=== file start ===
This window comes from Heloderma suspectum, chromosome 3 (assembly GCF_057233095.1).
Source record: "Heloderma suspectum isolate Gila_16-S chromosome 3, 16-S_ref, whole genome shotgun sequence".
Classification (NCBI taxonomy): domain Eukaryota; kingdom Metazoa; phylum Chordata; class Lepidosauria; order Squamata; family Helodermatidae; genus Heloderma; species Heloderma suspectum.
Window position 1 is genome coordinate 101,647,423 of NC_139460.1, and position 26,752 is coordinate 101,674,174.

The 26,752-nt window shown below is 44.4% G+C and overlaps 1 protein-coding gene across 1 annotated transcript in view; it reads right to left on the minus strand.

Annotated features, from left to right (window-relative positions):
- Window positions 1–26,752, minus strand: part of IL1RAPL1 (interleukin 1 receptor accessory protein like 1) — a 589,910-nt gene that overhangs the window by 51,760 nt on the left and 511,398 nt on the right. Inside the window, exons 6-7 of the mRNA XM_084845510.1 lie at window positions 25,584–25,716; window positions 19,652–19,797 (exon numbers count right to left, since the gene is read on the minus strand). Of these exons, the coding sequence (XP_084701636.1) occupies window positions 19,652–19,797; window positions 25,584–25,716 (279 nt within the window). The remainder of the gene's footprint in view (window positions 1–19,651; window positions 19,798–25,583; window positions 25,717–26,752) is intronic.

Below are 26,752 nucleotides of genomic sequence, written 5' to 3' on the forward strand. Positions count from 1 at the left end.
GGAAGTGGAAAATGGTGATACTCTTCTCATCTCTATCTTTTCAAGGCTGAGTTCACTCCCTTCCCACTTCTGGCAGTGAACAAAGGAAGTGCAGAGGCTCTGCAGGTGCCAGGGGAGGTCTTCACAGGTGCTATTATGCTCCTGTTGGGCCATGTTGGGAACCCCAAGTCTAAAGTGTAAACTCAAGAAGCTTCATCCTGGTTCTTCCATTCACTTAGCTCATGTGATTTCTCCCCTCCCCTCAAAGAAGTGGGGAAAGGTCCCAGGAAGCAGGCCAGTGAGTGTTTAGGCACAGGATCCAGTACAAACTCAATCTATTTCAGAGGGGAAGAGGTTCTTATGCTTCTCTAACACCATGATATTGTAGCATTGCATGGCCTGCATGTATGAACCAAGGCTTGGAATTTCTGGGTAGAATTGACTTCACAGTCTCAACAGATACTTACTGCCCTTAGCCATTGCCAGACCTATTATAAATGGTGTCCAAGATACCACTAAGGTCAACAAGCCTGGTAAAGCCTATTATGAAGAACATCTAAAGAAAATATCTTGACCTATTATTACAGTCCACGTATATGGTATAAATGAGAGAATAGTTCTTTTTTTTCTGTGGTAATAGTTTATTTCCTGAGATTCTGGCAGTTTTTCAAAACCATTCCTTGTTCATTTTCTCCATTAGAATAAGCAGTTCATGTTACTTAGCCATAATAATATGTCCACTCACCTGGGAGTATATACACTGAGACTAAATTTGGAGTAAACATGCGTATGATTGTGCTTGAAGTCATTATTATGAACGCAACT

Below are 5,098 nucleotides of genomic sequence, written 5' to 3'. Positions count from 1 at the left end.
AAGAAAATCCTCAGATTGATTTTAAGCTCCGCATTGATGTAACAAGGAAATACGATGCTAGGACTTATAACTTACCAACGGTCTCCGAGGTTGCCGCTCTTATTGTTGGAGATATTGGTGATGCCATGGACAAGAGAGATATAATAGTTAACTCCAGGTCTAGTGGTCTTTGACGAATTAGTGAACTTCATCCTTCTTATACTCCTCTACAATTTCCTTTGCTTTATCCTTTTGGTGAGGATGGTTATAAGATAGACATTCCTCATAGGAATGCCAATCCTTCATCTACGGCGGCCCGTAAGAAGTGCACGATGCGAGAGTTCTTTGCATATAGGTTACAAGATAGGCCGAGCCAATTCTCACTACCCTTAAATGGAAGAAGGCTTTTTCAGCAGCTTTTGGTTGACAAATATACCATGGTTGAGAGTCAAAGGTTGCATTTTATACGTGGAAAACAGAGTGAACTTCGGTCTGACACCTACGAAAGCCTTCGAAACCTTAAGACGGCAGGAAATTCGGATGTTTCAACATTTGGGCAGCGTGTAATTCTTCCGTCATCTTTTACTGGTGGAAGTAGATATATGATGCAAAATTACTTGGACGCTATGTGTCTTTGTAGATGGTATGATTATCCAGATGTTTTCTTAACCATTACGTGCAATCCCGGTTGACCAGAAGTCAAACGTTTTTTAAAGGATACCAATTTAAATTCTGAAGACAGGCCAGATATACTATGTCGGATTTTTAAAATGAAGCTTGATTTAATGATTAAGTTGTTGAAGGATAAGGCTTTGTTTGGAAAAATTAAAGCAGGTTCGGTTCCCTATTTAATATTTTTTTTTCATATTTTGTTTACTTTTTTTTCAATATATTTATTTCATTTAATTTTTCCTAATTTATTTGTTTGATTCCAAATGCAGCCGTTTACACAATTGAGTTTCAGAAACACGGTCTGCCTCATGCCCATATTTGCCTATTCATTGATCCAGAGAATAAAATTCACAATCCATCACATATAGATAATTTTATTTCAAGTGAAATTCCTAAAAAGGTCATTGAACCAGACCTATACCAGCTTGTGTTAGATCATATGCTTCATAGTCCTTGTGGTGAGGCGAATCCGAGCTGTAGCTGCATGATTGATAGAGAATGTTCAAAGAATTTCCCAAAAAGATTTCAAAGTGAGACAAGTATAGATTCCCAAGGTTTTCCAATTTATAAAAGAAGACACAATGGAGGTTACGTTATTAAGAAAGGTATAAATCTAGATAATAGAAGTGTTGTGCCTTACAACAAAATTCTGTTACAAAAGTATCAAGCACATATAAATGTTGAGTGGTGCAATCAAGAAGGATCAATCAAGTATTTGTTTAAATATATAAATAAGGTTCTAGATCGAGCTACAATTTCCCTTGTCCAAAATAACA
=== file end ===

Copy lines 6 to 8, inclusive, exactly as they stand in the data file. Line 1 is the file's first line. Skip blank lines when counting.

Annotated features, from left to right (window-relative positions):
- Window positions 1–26,752, minus strand: part of IL1RAPL1 (interleukin 1 receptor accessory protein like 1) — a 589,910-nt gene that overhangs the window by 51,760 nt on the left and 511,398 nt on the right. Inside the window, exons 6-7 of the mRNA XM_084845510.1 lie at window positions 25,584–25,716; window positions 19,652–19,797 (exon numbers count right to left, since the gene is read on the minus strand). Of these exons, the coding sequence (XP_084701636.1) occupies window positions 19,652–19,797; window positions 25,584–25,716 (279 nt within the window). The remainder of the gene's footprint in view (window positions 1–19,651; window positions 19,798–25,583; window positions 25,717–26,752) is intronic.

Below are 26,752 nucleotides of genomic sequence, written 5' to 3' on the forward strand. Positions count from 1 at the left end.